Nor do we find merit in the mother's complaints that the social worker who testified at the hearing was not objective and exhibited a pronounced bias in favor of the father. Karrie Crippen, a licensed social worker, testified to meeting biweekly with the child since January 2006. During those sessions, she reported that the child had told her that he was afraid of "Dan," had recurring nightmares and was obviously reluctant to talk about any time that he had spent with his mother. Crippen recommended, based upon her observations, that the child be evaluated by a psychiatrist and offered opinions at the hearing concerning the child that were based primarily upon her observations of him over a six-month period. Moreover, her testimony was simply part of a larger body of proof introduced during the course of this hearing which provided ample support for Family Court's determination that it was in the child's best interest to award sole custody to the father (see Matter of Robinson v Cleveland, 42 AD3d 708, 710 [2007]; Matter of Millett v Millett, 270 AD2d 520, 521 [2000]).

Similarly, we disagree with the mother's claim that Family Court erred by failing to conduct a Lincoln hearing. In making this determination, the court recognized that the child had been reluctant, throughout these proceedings, to discuss with anyone the contact that he had with his mother or the specifics of what had actually occurred during the time he had spent at her home. The court recognized that a Lincoln hearing might have had a harmful effect on whatever progress the child had made to date in therapy and acted providently to "spare the child any further stress" (Posporelis v Posporelis, 41 AD3d 986, 991 [2007]).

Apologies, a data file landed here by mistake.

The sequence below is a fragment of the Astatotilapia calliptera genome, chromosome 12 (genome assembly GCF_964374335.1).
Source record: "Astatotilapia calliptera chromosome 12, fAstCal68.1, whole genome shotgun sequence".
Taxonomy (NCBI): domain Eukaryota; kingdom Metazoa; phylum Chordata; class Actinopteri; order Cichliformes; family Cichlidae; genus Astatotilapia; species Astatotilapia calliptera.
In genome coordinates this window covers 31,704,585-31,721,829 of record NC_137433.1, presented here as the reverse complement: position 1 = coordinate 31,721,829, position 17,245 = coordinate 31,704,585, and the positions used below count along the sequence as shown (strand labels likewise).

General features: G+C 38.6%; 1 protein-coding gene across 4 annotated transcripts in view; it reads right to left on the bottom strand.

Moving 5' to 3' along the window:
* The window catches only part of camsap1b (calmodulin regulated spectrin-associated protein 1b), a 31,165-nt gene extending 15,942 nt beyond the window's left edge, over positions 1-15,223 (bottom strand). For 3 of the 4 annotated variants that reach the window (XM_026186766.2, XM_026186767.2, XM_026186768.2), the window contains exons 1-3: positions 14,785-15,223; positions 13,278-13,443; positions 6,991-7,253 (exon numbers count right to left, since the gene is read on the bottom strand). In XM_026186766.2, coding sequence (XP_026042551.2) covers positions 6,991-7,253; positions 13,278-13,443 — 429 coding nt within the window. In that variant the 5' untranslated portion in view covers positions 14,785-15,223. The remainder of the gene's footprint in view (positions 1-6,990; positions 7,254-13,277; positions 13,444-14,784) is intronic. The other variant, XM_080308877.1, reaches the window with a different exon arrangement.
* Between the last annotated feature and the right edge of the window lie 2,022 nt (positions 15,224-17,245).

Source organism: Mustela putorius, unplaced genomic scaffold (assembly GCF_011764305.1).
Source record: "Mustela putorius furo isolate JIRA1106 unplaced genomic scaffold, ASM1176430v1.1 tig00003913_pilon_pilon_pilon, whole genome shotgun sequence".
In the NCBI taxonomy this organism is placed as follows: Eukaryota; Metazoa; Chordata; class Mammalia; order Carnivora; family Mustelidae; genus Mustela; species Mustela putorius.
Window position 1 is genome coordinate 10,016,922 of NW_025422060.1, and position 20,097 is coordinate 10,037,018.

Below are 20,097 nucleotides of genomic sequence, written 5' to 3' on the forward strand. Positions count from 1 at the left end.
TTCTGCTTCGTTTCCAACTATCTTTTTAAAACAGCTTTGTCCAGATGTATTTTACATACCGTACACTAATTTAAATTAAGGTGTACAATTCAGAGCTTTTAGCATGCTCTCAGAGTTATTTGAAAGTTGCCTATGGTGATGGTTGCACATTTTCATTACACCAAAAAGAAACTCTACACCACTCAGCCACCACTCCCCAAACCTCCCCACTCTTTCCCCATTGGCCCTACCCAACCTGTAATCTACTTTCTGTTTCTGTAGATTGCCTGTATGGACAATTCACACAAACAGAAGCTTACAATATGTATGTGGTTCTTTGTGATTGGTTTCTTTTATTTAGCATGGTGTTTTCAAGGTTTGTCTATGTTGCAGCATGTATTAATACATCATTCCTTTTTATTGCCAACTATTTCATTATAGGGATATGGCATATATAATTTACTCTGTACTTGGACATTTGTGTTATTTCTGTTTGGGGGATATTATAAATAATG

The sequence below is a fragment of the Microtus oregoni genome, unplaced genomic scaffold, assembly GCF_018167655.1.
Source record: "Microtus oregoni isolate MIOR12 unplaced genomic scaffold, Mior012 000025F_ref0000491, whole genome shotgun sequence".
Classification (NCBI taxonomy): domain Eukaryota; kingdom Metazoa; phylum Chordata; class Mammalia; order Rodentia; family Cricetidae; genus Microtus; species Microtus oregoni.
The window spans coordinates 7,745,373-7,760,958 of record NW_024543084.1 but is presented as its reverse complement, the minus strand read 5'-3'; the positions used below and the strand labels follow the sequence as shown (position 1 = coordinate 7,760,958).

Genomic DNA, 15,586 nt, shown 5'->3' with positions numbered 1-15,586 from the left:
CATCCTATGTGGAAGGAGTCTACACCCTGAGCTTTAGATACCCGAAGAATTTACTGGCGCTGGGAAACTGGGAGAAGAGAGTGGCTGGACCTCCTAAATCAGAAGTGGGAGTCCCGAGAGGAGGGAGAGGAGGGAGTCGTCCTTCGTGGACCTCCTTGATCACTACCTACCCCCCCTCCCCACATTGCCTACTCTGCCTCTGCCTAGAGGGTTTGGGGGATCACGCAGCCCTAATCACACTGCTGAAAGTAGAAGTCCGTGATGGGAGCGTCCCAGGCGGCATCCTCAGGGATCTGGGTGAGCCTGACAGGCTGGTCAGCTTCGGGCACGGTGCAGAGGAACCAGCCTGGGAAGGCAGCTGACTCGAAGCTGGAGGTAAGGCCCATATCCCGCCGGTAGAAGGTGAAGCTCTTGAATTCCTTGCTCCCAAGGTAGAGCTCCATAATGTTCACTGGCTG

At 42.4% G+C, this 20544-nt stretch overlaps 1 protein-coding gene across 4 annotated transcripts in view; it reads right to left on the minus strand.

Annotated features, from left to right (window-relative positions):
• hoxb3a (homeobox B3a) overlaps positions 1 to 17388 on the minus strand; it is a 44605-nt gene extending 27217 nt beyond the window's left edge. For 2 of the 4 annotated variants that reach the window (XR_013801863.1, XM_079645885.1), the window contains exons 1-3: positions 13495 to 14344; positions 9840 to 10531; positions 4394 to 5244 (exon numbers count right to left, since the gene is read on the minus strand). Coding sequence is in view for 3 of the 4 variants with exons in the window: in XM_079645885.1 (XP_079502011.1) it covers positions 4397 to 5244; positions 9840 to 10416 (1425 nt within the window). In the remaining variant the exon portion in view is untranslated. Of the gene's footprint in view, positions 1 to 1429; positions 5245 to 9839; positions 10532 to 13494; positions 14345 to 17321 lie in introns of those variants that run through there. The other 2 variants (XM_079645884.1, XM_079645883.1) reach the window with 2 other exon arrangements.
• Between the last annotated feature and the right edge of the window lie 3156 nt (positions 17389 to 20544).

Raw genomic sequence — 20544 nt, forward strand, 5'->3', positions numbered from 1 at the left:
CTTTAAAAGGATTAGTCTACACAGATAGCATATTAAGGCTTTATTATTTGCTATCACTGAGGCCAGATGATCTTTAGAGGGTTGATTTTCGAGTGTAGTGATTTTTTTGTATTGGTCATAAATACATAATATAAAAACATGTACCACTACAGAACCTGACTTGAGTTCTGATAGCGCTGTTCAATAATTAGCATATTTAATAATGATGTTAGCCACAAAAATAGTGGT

The mother also takes exception to Family Court's order regarding visitation and the requirement that it be held in a specific place and be supervised. In that regard, Family Court ordered the mother to have visitation on Wednesdays from 3:30 p.m. until 5:00 p.m. at a Family Court child's center and on alternate Saturdays from 2:00 p.m. to 4:00 p.m. at a McDonald's restaurant. Given the mother's history of not complying with the court's orders directing that the child have no contact with Garbera or Trask when in her care, the specific conditions as outlined in the order were justified and enjoy ample support in the record. The order does not seek to deprive the mother, as she claims, of a meaningful opportunity to visit with the child and, in our view, was appropriately structured as to reflect the child's best interest (see Matter of Maziejka v Fennelly, 3 AD3d 748, 749 [2004]; Matter of Larry v O'Neill, 307 AD2d 410, 411 [2003]).